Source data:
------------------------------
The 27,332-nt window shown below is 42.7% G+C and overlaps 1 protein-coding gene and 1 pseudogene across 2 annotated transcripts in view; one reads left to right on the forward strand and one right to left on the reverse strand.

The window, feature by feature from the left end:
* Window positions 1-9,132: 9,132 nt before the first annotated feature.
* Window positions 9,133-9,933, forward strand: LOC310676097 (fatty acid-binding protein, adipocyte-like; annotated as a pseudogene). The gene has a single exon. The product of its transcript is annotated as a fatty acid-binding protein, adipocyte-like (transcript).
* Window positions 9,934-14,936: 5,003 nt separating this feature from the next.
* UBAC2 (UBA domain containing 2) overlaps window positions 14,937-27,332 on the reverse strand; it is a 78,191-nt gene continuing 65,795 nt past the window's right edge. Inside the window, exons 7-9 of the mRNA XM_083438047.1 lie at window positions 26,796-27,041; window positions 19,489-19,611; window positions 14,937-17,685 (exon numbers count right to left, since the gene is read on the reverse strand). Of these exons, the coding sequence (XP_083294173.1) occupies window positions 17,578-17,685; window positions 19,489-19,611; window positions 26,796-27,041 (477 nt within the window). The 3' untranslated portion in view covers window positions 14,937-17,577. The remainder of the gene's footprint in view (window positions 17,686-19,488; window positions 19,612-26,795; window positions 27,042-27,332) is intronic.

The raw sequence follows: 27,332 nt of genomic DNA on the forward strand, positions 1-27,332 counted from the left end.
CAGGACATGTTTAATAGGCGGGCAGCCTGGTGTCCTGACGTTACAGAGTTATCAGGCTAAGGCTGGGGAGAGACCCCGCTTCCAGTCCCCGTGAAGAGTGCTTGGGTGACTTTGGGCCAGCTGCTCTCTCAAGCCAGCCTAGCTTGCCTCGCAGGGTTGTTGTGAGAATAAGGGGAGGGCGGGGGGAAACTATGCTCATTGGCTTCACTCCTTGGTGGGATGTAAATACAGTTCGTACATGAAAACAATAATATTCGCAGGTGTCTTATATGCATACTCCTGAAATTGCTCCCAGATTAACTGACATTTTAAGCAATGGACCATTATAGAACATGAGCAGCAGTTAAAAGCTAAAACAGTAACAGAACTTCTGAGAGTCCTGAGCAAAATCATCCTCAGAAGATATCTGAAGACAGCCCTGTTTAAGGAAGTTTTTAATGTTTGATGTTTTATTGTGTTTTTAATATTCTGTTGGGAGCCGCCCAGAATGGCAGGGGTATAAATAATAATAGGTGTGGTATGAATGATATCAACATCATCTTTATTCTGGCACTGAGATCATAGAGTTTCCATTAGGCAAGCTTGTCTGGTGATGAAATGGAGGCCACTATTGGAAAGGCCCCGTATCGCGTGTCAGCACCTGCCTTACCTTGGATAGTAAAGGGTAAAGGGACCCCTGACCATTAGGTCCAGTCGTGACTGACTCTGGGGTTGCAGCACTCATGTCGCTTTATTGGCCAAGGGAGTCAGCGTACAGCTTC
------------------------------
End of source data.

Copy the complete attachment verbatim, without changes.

The 27,332-nt window shown below is 42.7% G+C and overlaps 1 protein-coding gene and 1 pseudogene across 2 annotated transcripts in view; one reads left to right on the forward strand and one right to left on the reverse strand.

The window, feature by feature from the left end:
* Window positions 1-9,132: 9,132 nt before the first annotated feature.
* Window positions 9,133-9,933, forward strand: LOC310676097 (fatty acid-binding protein, adipocyte-like; annotated as a pseudogene). The gene has a single exon. The product of its transcript is annotated as a fatty acid-binding protein, adipocyte-like (transcript).
* Window positions 9,934-14,936: 5,003 nt separating this feature from the next.
* UBAC2 (UBA domain containing 2) overlaps window positions 14,937-27,332 on the reverse strand; it is a 78,191-nt gene continuing 65,795 nt past the window's right edge. Inside the window, exons 7-9 of the mRNA XM_083438047.1 lie at window positions 26,796-27,041; window positions 19,489-19,611; window positions 14,937-17,685 (exon numbers count right to left, since the gene is read on the reverse strand). Of these exons, the coding sequence (XP_083294173.1) occupies window positions 17,578-17,685; window positions 19,489-19,611; window positions 26,796-27,041 (477 nt within the window). The 3' untranslated portion in view covers window positions 14,937-17,577. The remainder of the gene's footprint in view (window positions 17,686-19,488; window positions 19,612-26,795; window positions 27,042-27,332) is intronic.

The raw sequence follows: 27,332 nt of genomic DNA on the forward strand, positions 1-27,332 counted from the left end.
CAGGACATGTTTAATAGGCGGGCAGCCTGGTGTCCTGACGTTACAGAGTTATCAGGCTAAGGCTGGGGAGAGACCCCGCTTCCAGTCCCCGTGAAGAGTGCTTGGGTGACTTTGGGCCAGCTGCTCTCTCAAGCCAGCCTAGCTTGCCTCGCAGGGTTGTTGTGAGAATAAGGGGAGGGCGGGGGGAAACTATGCTCATTGGCTTCACTCCTTGGTGGGATGTAAATACAGTTCGTACATGAAAACAATAATATTCGCAGGTGTCTTATATGCATACTCCTGAAATTGCTCCCAGATTAACTGACATTTTAAGCAATGGACCATTATAGAACATGAGCAGCAGTTAAAAGCTAAAACAGTAACAGAACTTCTGAGAGTCCTGAGCAAAATCATCCTCAGAAGATATCTGAAGACAGCCCTGTTTAAGGAAGTTTTTAATGTTTGATGTTTTATTGTGTTTTTAATATTCTGTTGGGAGCCGCCCAGAATGGCAGGGGTATAAATAATAATAGGTGTGGTATGAATGATATCAACATCATCTTTATTCTGGCACTGAGATCATAGAGTTTCCATTAGGCAAGCTTGTCTGGTGATGAAATGGAGGCCACTATTGGAAAGGCCCCGTATCGCGTGTCAGCACCTGCCTTACCTTGGATAGTAAAGGGTAAAGGGACCCCTGACCATTAGGTCCAGTCGTGACTGACTCTGGGGTTGCAGCACTCATGTCGCTTTATTGGCCAAGGGAGTCAGCGTACAGCTTC